Valentiinro
1 / 5 (4) Dec 09, 2015
^ What he said. But furthermore, if they are crumbling apart they have bigger things to worry about than sending radio signals all willy nilly.
baudrunner
1.8 / 5 (5) Dec 09, 2015
That's one theory. On the other hand, those inhabitants around KIC 8462852 are so private that they don't want to be noticed, and they are building that Dysan Sphere to block even their sun from outside scrutiny so that they won't be interfered with while they go about planning the destruction of all intelligent life that wants to reach out and touch someone else. Be very, very careful.
Protoplasmix
5 / 5 (6) Dec 09, 2015
Good effort. It's safe to say you won't discover it if you don't look for it.
gkam
2.1 / 5 (7) Dec 09, 2015
Signals? Why do some folk immediately jump to the most ridiculous argument?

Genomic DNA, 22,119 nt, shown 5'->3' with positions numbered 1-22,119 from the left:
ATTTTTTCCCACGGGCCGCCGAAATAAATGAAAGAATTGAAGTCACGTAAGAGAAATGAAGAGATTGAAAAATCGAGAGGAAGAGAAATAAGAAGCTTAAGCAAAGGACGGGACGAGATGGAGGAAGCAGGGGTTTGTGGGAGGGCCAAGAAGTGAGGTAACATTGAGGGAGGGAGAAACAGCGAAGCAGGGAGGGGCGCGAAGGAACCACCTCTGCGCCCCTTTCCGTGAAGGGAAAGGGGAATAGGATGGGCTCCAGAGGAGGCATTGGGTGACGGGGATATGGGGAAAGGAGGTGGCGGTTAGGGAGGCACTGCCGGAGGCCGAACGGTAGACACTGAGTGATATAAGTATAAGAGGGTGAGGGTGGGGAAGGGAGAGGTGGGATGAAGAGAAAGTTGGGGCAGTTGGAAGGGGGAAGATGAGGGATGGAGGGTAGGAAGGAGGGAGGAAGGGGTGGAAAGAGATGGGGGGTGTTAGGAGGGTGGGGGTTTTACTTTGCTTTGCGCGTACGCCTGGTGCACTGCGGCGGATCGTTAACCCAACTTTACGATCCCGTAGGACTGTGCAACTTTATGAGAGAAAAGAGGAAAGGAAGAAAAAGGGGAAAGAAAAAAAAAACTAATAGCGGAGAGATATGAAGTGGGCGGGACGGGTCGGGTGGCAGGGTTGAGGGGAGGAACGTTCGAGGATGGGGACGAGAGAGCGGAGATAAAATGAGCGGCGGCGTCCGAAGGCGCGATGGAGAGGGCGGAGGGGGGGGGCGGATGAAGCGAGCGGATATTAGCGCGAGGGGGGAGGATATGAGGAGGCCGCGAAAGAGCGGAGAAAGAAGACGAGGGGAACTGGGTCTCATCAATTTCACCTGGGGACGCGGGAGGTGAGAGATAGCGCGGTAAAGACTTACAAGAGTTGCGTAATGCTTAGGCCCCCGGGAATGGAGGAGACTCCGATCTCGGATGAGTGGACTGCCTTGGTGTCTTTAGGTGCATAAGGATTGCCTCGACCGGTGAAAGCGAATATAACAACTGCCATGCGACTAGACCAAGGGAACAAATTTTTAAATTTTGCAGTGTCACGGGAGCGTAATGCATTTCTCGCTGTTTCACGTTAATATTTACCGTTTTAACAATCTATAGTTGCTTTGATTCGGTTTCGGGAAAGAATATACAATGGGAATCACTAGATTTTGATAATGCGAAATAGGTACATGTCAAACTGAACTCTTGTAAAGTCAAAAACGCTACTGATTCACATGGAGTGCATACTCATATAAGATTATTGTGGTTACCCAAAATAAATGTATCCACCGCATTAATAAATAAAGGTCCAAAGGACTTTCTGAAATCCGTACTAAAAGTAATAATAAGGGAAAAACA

PoppaJ
1 / 5 (2) Dec 09, 2015
Assuming they are beings. It is because they will not communicate via laser pulses. Humans think in such small terms. If they are in fact creating a dyson sphere then they are attempting to seal them self's off from the universe. There are so many better ways to produce large amounts of energy then this.
Rob
not rated yet Dec 10, 2015
So why would advanced civilizations want to communicate via a 3000 year delay? What a wasted effort. I suppose most of what SETI does is further nonsense. No intelligent alien would attempt such an inefficient means of communication. Either they have a better means, or they would not waste their time. SETI should take a look at crop circles, if they are truly interested in alien communication.